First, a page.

What many saw as an egregious mishandling on behalf of UPD of the August 2017 white supremacist demonstration on Grounds — coupled with different incidences on biased policing — pushed then third-year College student Alex Cintron to prioritize a student police advisory board as a major tenet of his campaign platform. 

When Cintron began his term as Student Council president in spring 2018, the creation of the advisory board was “one of the first things to do,” Cintron told The Cavalier Daily. 

The goal of the nascent board was complete community buy-in from administrators and students — particularly from marginalized student communities on Grounds. The board was also written into the Council’s bylaws — ensuring that the initiative wouldn't come and go with Cintron’s presidency. 

“I wanted to make it Student Council proof,” Cintron said. 

In November 2018, the student advisory board held its first meeting, featuring a discussion about how the program can encourage engagement between students and UPD.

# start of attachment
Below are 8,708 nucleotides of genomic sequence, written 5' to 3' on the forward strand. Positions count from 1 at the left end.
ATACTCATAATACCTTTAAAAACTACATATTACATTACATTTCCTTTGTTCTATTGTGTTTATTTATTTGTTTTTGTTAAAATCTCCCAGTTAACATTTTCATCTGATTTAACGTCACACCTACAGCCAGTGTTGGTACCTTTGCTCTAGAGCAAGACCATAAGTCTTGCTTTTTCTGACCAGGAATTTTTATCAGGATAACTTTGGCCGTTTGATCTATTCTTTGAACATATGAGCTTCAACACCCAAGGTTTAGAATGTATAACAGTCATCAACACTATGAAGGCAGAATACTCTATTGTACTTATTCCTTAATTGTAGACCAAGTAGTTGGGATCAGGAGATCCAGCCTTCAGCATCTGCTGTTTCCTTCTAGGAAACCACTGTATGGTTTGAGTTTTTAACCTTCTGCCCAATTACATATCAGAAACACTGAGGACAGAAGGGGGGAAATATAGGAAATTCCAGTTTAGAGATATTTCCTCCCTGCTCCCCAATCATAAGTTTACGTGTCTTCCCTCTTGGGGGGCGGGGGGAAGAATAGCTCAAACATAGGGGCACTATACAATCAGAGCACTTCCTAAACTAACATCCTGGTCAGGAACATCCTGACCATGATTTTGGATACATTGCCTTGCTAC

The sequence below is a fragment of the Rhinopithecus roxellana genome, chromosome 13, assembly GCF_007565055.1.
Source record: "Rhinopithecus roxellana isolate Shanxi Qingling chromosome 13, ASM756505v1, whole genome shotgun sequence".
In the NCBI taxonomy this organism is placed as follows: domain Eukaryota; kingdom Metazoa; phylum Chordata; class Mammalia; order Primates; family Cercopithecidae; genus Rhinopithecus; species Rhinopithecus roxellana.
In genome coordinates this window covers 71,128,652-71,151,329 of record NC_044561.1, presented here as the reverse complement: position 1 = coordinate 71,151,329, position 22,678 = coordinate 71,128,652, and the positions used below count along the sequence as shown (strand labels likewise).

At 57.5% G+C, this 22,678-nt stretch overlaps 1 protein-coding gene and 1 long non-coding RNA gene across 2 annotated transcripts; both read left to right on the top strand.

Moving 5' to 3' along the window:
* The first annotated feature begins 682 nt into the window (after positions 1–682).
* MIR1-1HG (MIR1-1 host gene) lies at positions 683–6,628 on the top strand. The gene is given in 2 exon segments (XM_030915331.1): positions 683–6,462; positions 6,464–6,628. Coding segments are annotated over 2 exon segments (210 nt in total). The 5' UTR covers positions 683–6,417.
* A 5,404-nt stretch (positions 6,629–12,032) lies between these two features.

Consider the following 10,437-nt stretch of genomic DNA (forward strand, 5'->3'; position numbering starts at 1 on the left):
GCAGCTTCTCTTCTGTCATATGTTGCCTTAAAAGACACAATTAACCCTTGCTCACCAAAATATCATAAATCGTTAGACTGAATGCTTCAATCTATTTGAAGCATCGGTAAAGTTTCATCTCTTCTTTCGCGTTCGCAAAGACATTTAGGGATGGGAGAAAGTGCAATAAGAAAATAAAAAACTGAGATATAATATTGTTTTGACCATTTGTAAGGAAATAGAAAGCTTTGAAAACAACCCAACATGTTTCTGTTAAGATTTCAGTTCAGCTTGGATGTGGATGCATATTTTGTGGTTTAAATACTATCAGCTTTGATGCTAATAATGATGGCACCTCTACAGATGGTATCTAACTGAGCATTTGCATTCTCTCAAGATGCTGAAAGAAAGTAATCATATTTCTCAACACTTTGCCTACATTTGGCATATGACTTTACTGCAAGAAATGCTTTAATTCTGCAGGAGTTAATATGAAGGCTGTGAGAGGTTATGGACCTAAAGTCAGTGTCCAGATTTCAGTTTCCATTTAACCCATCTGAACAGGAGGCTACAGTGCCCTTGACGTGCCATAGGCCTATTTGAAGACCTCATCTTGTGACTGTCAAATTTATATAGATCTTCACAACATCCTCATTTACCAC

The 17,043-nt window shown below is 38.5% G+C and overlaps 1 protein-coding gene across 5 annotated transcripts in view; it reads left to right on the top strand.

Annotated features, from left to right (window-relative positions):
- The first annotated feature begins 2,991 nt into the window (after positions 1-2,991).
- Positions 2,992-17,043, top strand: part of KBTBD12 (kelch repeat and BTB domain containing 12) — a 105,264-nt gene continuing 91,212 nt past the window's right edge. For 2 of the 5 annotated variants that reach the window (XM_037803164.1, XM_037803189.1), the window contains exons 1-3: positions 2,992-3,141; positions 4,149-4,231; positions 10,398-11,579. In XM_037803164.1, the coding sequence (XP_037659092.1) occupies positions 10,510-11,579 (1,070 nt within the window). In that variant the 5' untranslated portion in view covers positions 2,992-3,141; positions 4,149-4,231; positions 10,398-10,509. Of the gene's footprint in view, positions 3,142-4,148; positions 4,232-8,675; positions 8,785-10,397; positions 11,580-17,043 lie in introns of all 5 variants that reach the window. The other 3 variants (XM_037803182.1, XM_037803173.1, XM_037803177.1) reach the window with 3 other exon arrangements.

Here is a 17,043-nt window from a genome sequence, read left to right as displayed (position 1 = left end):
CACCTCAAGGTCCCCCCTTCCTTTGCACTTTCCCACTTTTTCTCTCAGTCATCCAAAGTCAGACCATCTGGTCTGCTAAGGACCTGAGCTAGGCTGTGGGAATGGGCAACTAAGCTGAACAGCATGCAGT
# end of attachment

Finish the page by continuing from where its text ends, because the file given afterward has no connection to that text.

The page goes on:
Cintron characterized University administration as “very willing for students to drive the conversation on the board.” In particular, Student Council had formed a productive relationship with Tommye Sutton and Gloria Graham, who at the time served as University Police Chief and associate vice president for safety and security, respectively. 

The pair resigned in fall 2019 — the circumstances of which remain unknown to the public. 

“Unfortunately, the gods have said, ‘we're going to put another obstacle in front of this board,’” Cintron said. “Fortune has removed the two principal investors in this board which were Gloria Graham and Tommye Sutton.”